Frank Gillispie is founder of The Madison County Journal.
The Madison County Journal
December 22, 1999
heart of Christmas
I only really begin to enjoy the Christmas season a few days
before the big day.
I confess that I have caught myself saying "I'll be so glad
when this is over" quite a few times in the last few weeks.
The hustle and bustle of trying to get things ready for Christmas,
added to the stresses and responsibilities of everyday life can
begin to fray the nerves after awhile.
But this week, with most (but not all) of the shopping done,
the Christmas cards mailed and plans made, I have really begun
to enjoy what I have come to think of as the "heart of Christmas."
First of all, giving gifts to people I know and love is always
a joy. Giving gifts to those I don't know personally can sometimes
be an even greater joy.
I love to say the words "Merry Christmas" to customers,
store clerks and Salvation Army bell ringers. It is a wonderful
feeling to hug someone and tell them "I love you" "God
bless you" and "Merry Christmas." It is also a
joy to be hugged in return.
But the most wonderful thing about Christmas is seeing what people
do for others - just because they want to bring them joy.
What a privilege it was for me to be present at the Helping Hands
Clothes Closet Christmas party for kids last weekend. The children
were joyous over the toys they received, but I believe the greater
joy belonged to Mrs. Schmittou and the volunteers who saw the
children receive the toys they helped provide them with.
Driving through Danielsville tonight I spotted "Santa Claus"
out in our local forest ranger Gerry Bridges' front yard - where
he has been every night for nearly a week. It was cold, but Santa
was waving merrily to passers-by, Christmas music blaring from
his boom box. Truck drivers honked, a pickup laden with carolers
pulled over to serenade Santa, and parents made U turns to bring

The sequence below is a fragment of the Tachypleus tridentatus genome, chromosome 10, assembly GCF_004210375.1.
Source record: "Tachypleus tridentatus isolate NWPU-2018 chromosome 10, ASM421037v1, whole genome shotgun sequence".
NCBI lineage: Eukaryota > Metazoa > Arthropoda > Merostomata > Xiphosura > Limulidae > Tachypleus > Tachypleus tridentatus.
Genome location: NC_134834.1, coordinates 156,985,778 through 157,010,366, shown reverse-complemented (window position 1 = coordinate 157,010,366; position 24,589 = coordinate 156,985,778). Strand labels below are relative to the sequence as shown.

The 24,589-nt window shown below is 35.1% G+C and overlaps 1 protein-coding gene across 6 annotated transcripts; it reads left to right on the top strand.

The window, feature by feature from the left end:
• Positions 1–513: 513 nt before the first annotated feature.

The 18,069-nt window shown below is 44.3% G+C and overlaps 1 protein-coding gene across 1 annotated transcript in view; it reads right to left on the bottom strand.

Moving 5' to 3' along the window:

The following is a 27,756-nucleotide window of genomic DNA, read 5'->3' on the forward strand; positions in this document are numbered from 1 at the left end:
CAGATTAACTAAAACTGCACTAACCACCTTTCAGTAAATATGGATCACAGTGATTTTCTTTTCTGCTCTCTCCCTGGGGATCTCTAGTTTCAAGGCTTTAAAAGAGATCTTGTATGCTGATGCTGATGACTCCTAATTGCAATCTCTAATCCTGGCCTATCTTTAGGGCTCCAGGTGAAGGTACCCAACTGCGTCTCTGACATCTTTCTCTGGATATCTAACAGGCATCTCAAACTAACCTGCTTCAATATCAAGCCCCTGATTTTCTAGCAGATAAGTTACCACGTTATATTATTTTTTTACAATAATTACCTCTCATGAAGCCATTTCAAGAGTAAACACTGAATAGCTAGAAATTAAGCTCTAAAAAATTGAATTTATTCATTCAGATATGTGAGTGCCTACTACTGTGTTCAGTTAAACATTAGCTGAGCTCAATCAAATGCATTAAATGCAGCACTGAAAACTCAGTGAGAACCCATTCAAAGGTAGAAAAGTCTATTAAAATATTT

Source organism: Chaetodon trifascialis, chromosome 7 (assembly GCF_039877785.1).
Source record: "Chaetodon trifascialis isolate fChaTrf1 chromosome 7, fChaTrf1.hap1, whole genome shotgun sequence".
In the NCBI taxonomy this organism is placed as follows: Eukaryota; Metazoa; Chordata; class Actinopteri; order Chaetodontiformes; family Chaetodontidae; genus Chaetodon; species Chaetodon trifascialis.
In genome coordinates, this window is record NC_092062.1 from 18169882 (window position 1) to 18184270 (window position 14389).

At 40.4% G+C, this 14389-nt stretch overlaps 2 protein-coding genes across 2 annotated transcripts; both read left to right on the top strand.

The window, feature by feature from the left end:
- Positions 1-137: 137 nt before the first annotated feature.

their children back by for another look.
Some stopped to let the kids sit on Santa's lap. One mom drove
up to make sure the jolly old elf was for real, and once she
determined he was, she hurried home to get her kids - and a camera.
Although he had been planning on calling it a night, he waited
patiently for their return. "Anything for the kids,"
he said good-naturedly.
Thursday afternoon, the day before Christmas Eve, volunteers
with the Rotary Club will build their 50th ramp for an elderly
lady. Roy Gandy, one of the volunteers, told me the ramp-building
project started a few years ago when they were installing an
air conditioner for a man stricken with polio since birth. When
they heard that he crawled from his front door to get to his
pickup, they decided to build him a ramp for his wheelchair.
I heard about a group of carolers who went from door to door
last weekend in a local subdivision. They were invited inside
everywhere they went, but the most moving experience they had
was when an elderly man who lived alone cried with joy when they
sang for him.
If only we can bear in mind that it doesn't have to be Christmas
to give someone a hug, tell them you love them or do something
just to bring someone else joy.
Margie Richards is a reporter and office manager for the Madison